Home / Hopkins Nursing News / News / Hopkins Researchers Seek to Improve Substance Abusers’ Cardiovascular Health

Hopkins Researchers Seek to Improve Substance Abusers’ Cardiovascular Health


Posted: 1/13/2010

Johns Hopkins University School of Nursing (JHUSON) researcher Benita Walton-Moss, DNS, FNP-BC, is partnering with Baltimore’s community leaders in reaching out to substance abusers with hypertensionwith the goal of improving cardiovascular health.

The associate professor is launching a two-and-a-half-year study in a Baltimore neighborhood with the aim of decreasing the high rate of hypertension among African Americans, particularly those who are substance abusers.   “Those who abuse alcohol — and, to a lesser extent, cocaine are more likely to have high blood pressure,” explained Walton-Moss.  “But substance abusers tend to be excluded from health studies in which substance abuse is not the focus of the study.”

In advance of the study (which begins next June), Walton-Moss is forming a neighborhood-based advisory group of pastors, barbershop owners, other shopkeepers, and residents of transitional housing units. They, Walton-Moss, and community healthcare workers selected by the advisory group will develop a program to reach and educate area residents about high blood pressure.

The program will be presented over a period of six weeks.  In each week’s two-hour session, participants will be instructed on proper diet, nutrition and exercise; how best to communicate with medical professionals; and how to monitor one’s blood pressure. Participants will transmit their blood pressure readings by telephone so that the intervention’s effectiveness can be measured over time, said Walton-Moss. Key to the study is testing whether strengthening participants’ health literacy results in habits that lead to better health.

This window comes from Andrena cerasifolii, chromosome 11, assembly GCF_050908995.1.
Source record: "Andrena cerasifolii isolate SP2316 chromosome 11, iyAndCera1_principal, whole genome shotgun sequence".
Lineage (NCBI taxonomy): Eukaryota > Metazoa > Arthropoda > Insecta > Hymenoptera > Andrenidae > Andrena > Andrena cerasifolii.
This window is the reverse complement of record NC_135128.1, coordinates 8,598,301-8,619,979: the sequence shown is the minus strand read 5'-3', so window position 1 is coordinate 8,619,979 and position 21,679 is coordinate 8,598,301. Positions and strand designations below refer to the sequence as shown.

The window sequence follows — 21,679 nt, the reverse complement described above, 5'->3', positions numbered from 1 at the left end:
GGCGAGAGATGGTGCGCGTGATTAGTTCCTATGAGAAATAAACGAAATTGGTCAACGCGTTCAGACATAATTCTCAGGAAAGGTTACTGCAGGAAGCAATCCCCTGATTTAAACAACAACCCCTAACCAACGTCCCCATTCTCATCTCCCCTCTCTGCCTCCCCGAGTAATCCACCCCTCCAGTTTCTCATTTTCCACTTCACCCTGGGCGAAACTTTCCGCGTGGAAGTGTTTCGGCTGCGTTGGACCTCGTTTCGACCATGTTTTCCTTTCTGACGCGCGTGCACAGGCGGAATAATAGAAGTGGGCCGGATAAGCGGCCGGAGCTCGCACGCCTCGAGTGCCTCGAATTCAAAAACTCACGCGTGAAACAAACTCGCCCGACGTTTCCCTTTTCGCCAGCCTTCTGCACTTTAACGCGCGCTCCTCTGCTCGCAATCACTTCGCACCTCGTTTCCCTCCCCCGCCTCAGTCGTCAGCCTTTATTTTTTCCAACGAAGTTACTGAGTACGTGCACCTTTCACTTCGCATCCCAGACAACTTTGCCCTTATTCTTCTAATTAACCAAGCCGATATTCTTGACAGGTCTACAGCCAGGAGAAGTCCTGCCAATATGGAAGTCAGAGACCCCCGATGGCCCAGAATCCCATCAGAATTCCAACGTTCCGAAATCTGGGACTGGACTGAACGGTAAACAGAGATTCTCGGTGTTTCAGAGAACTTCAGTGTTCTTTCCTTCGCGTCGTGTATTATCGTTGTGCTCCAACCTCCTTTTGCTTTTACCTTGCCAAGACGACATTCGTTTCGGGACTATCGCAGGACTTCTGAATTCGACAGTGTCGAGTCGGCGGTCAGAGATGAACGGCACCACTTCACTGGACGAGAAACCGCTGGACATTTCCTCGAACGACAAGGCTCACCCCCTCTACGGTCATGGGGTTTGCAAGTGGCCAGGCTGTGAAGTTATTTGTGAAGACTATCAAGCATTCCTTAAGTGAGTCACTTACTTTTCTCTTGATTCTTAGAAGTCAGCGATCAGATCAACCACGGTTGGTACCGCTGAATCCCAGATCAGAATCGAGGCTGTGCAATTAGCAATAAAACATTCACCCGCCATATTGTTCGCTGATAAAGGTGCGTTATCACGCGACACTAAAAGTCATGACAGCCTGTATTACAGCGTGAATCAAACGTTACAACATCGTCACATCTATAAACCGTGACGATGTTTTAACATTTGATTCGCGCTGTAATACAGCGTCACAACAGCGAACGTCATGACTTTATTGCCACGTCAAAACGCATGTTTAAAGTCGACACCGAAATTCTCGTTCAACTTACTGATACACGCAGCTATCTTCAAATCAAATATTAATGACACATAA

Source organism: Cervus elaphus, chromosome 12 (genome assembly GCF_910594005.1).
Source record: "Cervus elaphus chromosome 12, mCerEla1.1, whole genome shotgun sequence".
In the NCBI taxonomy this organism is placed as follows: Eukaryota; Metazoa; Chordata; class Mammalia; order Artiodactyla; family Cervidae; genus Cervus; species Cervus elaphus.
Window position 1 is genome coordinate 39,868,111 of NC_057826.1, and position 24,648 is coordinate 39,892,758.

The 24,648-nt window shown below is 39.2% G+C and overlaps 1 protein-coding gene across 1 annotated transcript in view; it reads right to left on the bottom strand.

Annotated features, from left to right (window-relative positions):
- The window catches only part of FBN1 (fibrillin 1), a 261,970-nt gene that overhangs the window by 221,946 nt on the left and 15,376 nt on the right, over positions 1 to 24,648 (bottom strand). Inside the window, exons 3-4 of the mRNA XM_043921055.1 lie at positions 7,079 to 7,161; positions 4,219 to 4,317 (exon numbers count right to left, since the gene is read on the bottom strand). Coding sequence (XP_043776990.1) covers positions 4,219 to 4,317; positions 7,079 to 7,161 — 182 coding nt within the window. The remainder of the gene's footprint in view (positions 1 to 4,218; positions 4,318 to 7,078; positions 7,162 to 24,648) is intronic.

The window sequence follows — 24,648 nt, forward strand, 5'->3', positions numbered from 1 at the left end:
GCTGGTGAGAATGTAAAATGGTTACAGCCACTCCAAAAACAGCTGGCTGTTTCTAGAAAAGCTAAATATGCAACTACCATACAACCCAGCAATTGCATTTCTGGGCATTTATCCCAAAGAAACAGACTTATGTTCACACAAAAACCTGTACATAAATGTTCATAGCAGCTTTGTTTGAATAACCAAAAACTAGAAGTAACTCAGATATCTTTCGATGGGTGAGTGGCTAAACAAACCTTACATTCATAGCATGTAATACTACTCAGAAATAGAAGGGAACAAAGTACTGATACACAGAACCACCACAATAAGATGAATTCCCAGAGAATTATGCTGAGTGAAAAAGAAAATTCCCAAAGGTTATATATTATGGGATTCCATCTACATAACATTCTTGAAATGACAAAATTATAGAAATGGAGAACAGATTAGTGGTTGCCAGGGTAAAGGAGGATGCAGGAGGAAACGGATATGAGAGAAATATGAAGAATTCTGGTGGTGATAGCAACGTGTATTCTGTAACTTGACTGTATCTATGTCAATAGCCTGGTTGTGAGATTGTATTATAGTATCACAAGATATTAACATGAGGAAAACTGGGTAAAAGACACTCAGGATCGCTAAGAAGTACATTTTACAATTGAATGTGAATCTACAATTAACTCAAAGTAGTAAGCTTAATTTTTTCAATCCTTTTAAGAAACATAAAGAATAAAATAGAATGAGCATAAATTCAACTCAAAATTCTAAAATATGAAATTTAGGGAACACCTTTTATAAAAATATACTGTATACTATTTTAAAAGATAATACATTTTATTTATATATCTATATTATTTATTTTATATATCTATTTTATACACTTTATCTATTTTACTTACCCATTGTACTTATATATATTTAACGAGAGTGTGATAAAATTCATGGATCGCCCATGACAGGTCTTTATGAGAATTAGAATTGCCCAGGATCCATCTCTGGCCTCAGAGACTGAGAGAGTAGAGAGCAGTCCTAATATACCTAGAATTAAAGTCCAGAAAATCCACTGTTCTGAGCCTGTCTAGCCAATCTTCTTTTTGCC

The study is facilitated by a $90,000 grant — part of a larger National Institutes of Health (NIH) National Institute of Nursing Research (NINR) grant to JHUSON’s Center for Excellence for Cardiovascular Health in Vulnerable Populations.  In reaching out to African Americans, Walton-Moss plans to adapt some of the materials developed under the NINR grant by the research center’s director, Miyong Kim, PhD, RN, FAAN, in a project to reduce hypertension among Baltimore-area Korean-American immigrants.

African Americans have the world’s highest prevalence of hypertension, a major risk factor for cardiovascular disease; one in three African Americans is affected by high blood pressure, but approximately 30 percent are unaware that they have this condition. Substance abuse, particularly alcohol abuse, is a frequent contributor to high blood pressure, she said.

“Ideally, the program would be sustainable after this research is over,” said Walton-Moss.  “Even after we leave, community health workers can share information with others. Hopefully, the education can be ongoing.”